Project managers play an integral role in selecting third party vendors to perform work on projects. It is no realistic, in most cases, to complete projects with only internal resources. Additional skills can be accessed via outsourcing and often provide specialty services that are unavailable otherwise.
While procurement, purchasing, and legal departments normally take the lead in contract negotiations, project managers need to also take an active role in procuring third party materials and services. After all, the project manager will be integrating the work of the vendor or supplier with all other aspects of the project. This includes understanding the scope, schedule, cost, quality, and risk of the third party work.
Contracts are used in projects to outline the legal responsibilities of the seller and the buyer. The seller may be also identified as the vendor, supplier, or third party. The buyer may be identified also as the customer, client, or sponsor.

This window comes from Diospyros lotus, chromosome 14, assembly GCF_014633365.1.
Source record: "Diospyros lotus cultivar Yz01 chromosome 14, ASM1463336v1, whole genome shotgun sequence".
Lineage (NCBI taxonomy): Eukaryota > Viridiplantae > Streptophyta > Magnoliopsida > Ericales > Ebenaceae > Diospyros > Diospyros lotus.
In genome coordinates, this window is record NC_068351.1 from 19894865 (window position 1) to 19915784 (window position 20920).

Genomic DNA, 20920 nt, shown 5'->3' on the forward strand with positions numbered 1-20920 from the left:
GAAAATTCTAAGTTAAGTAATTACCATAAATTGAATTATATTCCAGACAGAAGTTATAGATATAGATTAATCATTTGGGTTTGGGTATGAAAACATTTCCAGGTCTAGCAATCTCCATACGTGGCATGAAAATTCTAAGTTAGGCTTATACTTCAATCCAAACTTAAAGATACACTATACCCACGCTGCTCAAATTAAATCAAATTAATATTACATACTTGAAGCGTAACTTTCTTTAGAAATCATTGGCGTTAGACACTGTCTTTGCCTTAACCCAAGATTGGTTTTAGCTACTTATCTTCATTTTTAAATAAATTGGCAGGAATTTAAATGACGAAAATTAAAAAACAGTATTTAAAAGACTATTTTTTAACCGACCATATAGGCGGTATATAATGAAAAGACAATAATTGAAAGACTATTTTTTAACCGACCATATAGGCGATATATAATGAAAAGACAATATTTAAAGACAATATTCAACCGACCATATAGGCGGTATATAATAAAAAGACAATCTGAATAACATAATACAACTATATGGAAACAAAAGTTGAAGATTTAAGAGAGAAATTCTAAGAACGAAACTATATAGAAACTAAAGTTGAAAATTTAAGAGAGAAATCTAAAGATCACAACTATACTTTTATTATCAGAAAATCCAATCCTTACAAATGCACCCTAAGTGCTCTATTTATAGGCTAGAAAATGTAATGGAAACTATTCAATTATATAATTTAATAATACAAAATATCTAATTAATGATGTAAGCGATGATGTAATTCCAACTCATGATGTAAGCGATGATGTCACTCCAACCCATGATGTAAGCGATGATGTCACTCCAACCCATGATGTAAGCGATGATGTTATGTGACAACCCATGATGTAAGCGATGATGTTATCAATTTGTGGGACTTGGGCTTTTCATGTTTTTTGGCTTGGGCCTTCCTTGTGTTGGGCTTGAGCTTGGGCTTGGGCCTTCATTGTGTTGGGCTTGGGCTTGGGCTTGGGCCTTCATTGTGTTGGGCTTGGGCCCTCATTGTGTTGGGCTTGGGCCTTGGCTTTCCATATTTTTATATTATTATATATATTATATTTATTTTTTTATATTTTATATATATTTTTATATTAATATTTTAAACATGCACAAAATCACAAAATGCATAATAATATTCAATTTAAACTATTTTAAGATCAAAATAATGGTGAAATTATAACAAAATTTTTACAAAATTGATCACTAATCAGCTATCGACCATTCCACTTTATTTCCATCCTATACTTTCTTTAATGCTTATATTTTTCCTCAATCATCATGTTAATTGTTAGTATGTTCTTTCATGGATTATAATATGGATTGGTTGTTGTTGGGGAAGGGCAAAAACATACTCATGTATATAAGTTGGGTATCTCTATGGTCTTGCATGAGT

A contract is a legally binding agreement in which the seller agrees to provide labor, equipment, materials, or other services in exchange for some form of payment. The buyer agrees to pay the seller for the work provided; usually, the payment is made in monetary terms (e.g. $10,000 or 10,000 €). However, in some cases, exchange of valuable goods may be made in lieu of money. For instance, the right to license a process or access to patent-protected technology may be considered a valuable exchange by the buyer and seller in a contract.
It is important to keep in mind that a contract is a legally binding agreement. Normally, the terms and conditions will state the jurisdiction of law under which the contract will be executed. This may be stated as “according to the laws of the State of Texas” or in discussing mediation if the parties later disagreed upon the service rendered or payment received. Thus, third party agreements should not be treated casually.